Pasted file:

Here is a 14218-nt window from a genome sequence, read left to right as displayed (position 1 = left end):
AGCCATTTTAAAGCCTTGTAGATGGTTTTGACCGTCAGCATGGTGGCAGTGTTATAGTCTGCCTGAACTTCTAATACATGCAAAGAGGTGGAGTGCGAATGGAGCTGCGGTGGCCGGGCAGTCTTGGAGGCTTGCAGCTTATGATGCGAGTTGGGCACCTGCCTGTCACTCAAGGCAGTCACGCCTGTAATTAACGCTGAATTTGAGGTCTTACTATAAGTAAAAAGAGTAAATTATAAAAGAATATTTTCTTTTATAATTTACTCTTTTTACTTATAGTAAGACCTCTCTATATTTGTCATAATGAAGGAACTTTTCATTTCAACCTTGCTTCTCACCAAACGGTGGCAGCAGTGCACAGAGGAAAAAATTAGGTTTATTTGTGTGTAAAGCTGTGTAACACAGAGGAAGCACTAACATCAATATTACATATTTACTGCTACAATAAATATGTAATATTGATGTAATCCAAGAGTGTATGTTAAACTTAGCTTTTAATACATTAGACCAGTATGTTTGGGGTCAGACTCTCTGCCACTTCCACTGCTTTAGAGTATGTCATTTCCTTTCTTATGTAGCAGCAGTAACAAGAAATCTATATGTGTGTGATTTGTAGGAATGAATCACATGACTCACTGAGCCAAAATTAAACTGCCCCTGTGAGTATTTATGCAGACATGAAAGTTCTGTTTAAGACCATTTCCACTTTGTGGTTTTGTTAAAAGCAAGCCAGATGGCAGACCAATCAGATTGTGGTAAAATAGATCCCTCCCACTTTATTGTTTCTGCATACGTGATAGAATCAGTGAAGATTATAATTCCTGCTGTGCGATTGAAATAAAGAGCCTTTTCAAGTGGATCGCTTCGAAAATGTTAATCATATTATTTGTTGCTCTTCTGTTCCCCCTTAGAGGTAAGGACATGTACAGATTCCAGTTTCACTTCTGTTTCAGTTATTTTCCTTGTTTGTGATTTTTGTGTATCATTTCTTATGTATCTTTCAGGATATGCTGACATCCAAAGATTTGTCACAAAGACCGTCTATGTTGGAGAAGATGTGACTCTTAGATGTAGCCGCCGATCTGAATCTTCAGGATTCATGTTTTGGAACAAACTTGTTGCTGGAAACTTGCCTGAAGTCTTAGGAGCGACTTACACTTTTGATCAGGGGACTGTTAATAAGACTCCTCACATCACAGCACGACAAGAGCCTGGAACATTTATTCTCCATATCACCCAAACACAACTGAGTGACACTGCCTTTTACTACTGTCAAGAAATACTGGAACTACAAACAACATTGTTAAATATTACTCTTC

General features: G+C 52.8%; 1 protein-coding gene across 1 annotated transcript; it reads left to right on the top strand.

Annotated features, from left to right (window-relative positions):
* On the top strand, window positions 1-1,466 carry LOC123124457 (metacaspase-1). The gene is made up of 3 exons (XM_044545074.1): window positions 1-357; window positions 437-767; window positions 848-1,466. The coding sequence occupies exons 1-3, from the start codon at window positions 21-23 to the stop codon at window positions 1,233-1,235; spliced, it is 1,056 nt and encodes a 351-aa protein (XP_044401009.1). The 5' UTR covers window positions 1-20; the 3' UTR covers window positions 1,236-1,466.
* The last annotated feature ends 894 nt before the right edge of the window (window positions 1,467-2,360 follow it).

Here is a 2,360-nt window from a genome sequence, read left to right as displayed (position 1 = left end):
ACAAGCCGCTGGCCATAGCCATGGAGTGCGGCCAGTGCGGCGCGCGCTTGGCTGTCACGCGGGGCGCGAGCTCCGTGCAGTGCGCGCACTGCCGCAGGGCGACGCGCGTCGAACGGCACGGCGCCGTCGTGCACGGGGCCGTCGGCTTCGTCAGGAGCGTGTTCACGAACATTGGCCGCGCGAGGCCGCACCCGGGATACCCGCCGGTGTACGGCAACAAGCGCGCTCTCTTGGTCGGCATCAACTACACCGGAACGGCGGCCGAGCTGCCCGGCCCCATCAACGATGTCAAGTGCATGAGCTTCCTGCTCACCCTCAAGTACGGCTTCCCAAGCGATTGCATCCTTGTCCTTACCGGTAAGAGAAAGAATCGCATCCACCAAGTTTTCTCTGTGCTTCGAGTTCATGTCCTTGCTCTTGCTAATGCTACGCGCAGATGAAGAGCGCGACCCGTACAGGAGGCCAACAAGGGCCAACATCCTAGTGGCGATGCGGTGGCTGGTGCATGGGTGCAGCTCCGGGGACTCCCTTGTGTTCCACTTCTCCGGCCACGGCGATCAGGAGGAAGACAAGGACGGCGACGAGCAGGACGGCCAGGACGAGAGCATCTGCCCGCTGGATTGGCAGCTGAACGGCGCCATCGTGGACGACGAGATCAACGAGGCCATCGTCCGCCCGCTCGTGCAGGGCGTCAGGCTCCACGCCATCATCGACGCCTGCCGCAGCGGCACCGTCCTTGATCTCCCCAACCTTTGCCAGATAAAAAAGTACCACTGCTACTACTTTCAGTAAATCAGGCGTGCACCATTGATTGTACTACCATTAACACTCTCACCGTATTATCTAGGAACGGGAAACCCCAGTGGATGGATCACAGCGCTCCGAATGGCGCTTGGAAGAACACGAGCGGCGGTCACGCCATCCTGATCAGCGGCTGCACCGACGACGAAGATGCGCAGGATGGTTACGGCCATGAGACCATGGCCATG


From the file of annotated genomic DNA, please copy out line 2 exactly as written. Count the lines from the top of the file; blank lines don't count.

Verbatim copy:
AGCCATTTTAAAGCCTTGTAGATGGTTTTGACCGTCAGCATGGTGGCAGTGTTATAGTCTGCCTGAACTTCTAATACATGCAAAGAGGTGGAGTGCGAATGGAGCTGCGGTGGCCGGGCAGTCTTGGAGGCTTGCAGCTTATGATGCGAGTTGGGCACCTGCCTGTCACTCAAGGCAGTCACGCCTGTAATTAACGCTGAATTTGAGGTCTTACTATAAGTAAAAAGAGTAAATTATAAAAGAATATTTTCTTTTATAATTTACTCTTTTTACTTATAGTAAGACCTCTCTATATTTGTCATAATGAAGGAACTTTTCATTTCAACCTTGCTTCTCACCAAACGGTGGCAGCAGTGCACAGAGGAAAAAATTAGGTTTATTTGTGTGTAAAGCTGTGTAACACAGAGGAAGCACTAACATCAATATTACATATTTACTGCTACAATAAATATGTAATATTGATGTAATCCAAGAGTGTATGTTAAACTTAGCTTTTAATACATTAGACCAGTATGTTTGGGGTCAGACTCTCTGCCACTTCCACTGCTTTAGAGTATGTCATTTCCTTTCTTATGTAGCAGCAGTAACAAGAAATCTATATGTGTGTGATTTGTAGGAATGAATCACATGACTCACTGAGCCAAAATTAAACTGCCCCTGTGAGTATTTATGCAGACATGAAAGTTCTGTTTAAGACCATTTCCACTTTGTGGTTTTGTTAAAAGCAAGCCAGATGGCAGACCAATCAGATTGTGGTAAAATAGATCCCTCCCACTTTATTGTTTCTGCATACGTGATAGAATCAGTGAAGATTATAATTCCTGCTGTGCGATTGAAATAAAGAGCCTTTTCAAGTGGATCGCTTCGAAAATGTTAATCATATTATTTGTTGCTCTTCTGTTCCCCCTTAGAGGTAAGGACATGTACAGATTCCAGTTTCACTTCTGTTTCAGTTATTTTCCTTGTTTGTGATTTTTGTGTATCATTTCTTATGTATCTTTCAGGATATGCTGACATCCAAAGATTTGTCACAAAGACCGTCTATGTTGGAGAAGATGTGACTCTTAGATGTAGCCGCCGATCTGAATCTTCAGGATTCATGTTTTGGAACAAACTTGTTGCTGGAAACTTGCCTGAAGTCTTAGGAGCGACTTACACTTTTGATCAGGGGACTGTTAATAAGACTCCTCACATCACAGCACGACAAGAGCCTGGAACATTTATTCTCCATATCACCCAAACACAACTGAGTGACACTGCCTTTTACTACTGTCAAGAAATACTGGAACTACAAACAACATTGTTAAATATTACTCTTC